Laurie Robert: An Industry Pioneer
Laurie Robert has had a distinguished career in the modular construction industry. She served as vice president of NRB (now NRB Modular Solutions) and was the first Canadian and the first woman to be president of the Modular Building Institute. Laurie is now retired but continues to serve the industry in several advisory roles.
Laurie Robert is proud of many accomplishments in her distinguished career in modular construction, not the least of which is being the first Canadian and the first woman to be president of the Modular Building Institute (MBI). Considering that her start in the industry was more by chance than any intention on her part, that accomplishment is even more important.
A Start in Sales
Robert’s journey started when she accepted a job as a sales administrator with Design Space Rentals in the 1980s. The US-based company was expanding into Canada, and Robert quickly moved into a sales position, and on to branch sales manager. Then she met Bob McNeil Sr., the owner of leading modular building manufacturer, NRB (now NRB Modular Solutions). Realizing she was more interested in the manufacturing and construction side of the business than the leasing side, she accepted a position as their new Sales Manager, continuing her career there until her retirement in 2021.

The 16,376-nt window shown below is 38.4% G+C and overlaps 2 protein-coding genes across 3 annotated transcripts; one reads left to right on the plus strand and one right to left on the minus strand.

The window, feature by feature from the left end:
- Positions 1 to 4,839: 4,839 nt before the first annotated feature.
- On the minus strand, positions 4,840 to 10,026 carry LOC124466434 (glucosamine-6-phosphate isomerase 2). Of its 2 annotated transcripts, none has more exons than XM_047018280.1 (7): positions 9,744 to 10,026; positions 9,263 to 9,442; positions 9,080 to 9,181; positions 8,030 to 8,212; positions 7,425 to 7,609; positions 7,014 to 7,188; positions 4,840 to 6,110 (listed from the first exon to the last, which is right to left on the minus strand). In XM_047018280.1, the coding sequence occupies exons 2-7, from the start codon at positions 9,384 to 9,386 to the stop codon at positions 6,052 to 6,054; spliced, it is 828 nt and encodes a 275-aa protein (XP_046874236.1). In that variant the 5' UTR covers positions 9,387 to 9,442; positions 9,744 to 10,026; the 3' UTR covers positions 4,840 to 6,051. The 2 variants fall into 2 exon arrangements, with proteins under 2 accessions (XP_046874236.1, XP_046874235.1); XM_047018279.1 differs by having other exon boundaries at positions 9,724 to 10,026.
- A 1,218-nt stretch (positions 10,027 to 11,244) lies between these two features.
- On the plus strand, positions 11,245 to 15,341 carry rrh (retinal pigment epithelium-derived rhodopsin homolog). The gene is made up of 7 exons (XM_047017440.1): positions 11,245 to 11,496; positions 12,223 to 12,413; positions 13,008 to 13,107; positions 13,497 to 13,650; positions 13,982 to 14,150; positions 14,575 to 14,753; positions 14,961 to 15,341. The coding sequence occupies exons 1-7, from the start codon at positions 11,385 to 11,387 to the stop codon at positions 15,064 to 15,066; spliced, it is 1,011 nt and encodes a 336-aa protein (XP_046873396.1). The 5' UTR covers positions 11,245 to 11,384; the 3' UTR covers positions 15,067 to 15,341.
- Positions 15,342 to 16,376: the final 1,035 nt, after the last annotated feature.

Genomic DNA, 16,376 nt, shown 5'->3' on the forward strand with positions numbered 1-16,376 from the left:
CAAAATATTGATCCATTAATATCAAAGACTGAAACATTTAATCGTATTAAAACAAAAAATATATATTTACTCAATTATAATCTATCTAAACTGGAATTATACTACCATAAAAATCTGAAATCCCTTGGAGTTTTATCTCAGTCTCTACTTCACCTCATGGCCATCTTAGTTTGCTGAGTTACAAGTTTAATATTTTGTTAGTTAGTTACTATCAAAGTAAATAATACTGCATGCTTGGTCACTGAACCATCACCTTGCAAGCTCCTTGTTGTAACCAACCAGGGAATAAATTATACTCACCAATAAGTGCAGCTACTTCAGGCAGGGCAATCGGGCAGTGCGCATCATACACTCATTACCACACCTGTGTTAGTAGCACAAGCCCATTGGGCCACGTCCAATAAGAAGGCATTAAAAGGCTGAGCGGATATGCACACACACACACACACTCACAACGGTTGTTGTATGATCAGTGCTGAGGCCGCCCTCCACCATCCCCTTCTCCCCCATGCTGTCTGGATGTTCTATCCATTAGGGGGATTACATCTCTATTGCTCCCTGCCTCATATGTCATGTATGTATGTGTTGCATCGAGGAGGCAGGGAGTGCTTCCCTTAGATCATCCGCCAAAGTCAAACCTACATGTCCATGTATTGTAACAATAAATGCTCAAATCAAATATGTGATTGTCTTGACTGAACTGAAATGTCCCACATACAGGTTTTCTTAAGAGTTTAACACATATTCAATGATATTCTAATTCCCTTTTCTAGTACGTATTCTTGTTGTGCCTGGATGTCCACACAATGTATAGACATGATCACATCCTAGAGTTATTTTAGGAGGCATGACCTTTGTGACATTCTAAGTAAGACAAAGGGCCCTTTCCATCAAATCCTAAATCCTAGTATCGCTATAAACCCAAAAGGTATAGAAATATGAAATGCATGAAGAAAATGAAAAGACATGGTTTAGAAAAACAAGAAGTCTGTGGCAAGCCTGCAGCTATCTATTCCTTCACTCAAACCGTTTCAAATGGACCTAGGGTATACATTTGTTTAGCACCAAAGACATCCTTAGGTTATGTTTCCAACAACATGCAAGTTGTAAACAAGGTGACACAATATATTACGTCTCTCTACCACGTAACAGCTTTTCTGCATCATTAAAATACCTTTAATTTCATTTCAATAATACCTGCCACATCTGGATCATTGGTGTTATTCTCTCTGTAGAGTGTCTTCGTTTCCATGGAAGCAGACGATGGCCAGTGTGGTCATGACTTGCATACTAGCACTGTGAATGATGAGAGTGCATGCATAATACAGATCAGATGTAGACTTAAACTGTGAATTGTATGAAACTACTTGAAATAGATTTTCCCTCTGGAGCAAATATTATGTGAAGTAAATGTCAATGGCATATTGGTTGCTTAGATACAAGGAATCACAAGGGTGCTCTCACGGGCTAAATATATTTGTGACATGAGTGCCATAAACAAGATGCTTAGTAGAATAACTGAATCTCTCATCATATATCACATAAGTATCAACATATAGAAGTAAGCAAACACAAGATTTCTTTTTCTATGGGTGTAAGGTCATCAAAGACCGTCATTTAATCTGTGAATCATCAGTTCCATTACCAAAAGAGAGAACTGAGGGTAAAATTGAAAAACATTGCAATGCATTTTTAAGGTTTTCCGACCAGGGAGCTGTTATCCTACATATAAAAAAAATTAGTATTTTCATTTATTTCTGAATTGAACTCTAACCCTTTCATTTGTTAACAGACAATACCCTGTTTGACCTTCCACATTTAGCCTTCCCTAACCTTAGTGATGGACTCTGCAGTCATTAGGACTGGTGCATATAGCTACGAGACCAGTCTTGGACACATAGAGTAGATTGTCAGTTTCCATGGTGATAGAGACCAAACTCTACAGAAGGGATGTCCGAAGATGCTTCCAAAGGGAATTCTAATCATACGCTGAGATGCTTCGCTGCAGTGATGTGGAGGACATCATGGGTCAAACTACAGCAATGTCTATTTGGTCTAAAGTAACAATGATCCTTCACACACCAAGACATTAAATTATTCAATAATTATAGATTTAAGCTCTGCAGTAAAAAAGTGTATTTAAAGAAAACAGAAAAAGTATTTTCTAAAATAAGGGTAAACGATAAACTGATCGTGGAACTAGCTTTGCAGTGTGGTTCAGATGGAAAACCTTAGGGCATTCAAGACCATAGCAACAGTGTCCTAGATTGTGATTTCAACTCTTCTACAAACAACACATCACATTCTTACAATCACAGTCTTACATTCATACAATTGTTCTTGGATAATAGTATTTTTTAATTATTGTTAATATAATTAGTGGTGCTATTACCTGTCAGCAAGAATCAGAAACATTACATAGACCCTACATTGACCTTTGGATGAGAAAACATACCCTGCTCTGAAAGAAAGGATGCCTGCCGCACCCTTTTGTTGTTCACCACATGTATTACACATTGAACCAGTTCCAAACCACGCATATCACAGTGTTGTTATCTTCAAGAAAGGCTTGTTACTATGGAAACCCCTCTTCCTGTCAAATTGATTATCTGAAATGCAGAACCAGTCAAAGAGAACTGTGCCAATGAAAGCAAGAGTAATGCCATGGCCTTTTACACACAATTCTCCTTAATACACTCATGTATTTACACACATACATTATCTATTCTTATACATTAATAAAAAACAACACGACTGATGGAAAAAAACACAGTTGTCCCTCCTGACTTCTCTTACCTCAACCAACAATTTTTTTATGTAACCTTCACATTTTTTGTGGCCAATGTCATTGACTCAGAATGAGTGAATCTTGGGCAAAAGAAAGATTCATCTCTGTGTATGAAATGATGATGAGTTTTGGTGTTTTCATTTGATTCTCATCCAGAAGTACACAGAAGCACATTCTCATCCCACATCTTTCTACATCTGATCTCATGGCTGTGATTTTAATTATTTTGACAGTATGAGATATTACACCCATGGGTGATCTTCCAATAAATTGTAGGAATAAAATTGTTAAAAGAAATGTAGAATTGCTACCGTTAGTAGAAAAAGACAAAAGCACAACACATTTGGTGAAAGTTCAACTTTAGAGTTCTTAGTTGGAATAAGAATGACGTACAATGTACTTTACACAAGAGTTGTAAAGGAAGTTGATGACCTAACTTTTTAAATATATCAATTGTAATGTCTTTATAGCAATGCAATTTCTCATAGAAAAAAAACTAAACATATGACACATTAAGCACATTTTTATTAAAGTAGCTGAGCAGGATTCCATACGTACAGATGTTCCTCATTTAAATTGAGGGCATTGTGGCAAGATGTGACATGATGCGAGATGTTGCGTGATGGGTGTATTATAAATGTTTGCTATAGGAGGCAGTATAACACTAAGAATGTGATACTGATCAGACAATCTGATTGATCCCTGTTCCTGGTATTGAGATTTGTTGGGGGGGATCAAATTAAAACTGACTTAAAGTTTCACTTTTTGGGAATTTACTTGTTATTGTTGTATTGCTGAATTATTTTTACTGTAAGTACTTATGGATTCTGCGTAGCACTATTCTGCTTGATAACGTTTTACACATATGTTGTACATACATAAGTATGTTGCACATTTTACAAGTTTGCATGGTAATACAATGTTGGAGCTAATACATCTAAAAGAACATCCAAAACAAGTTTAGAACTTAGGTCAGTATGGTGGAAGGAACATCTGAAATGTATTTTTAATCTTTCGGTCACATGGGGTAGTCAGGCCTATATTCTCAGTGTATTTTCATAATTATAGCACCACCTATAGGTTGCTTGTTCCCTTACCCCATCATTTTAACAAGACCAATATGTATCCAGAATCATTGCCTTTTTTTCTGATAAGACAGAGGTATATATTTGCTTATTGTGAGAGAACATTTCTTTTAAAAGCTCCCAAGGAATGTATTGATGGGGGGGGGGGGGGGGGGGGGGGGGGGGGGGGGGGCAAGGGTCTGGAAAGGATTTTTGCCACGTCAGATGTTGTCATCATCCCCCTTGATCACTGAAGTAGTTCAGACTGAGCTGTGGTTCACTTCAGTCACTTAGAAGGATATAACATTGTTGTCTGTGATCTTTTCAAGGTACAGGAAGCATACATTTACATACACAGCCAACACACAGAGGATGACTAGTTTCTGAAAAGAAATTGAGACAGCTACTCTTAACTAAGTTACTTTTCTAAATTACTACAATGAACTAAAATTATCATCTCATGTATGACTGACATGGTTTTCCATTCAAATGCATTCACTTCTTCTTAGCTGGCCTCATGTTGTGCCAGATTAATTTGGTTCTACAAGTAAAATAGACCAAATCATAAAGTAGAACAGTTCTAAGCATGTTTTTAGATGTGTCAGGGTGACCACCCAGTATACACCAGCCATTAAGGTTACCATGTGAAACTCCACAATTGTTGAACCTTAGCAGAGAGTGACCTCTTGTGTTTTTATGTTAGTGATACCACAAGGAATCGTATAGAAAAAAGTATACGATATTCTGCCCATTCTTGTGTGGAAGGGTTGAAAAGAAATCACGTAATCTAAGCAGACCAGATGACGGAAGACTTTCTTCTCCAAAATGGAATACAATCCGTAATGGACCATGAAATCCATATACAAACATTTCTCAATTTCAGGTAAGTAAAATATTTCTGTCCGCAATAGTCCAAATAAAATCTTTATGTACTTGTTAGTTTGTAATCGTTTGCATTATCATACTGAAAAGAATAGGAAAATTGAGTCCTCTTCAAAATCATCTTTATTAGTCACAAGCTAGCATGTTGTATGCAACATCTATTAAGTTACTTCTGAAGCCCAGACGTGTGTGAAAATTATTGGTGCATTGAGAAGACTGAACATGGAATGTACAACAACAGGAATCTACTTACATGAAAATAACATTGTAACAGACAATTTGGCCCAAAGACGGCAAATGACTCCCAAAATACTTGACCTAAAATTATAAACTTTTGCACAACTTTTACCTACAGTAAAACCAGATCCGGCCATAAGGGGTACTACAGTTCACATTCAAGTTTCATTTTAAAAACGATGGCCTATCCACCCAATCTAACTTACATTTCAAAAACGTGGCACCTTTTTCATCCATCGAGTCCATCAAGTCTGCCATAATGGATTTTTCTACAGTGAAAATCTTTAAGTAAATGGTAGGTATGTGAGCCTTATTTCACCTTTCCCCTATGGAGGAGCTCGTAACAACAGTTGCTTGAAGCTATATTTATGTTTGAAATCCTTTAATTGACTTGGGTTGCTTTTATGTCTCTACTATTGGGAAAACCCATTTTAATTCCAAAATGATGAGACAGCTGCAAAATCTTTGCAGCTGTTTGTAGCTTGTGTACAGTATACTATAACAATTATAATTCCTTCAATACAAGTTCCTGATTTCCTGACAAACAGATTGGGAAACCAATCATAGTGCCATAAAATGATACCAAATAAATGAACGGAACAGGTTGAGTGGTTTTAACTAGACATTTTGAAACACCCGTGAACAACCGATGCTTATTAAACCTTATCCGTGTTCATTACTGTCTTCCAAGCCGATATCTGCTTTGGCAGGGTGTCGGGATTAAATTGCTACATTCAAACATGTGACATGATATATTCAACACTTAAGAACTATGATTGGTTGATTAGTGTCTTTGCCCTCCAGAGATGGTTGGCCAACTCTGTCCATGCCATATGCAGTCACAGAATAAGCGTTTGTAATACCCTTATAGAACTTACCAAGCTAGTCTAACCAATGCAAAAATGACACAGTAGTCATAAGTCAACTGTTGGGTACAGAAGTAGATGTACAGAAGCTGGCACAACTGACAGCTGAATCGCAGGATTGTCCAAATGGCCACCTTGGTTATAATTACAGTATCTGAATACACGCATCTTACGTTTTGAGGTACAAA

NRB’s focus, like many modular manufacturers at that time, had been on relocatable structures, such as temporary offices and portable classrooms. They wanted to expand their offerings, including looking at permanent modular construction, and her job was to build a sales and marketing department from the ground up. So, she explored new business opportunities, developed marketing partners, and created a sales and estimating team to support NRB’s strategic growth initiatives.
Robert became a director of NRB in 1992, and helped the company expand into the US and served as vice president of sales and marketing for both the Canadian and US companies until 2021.
On a Mission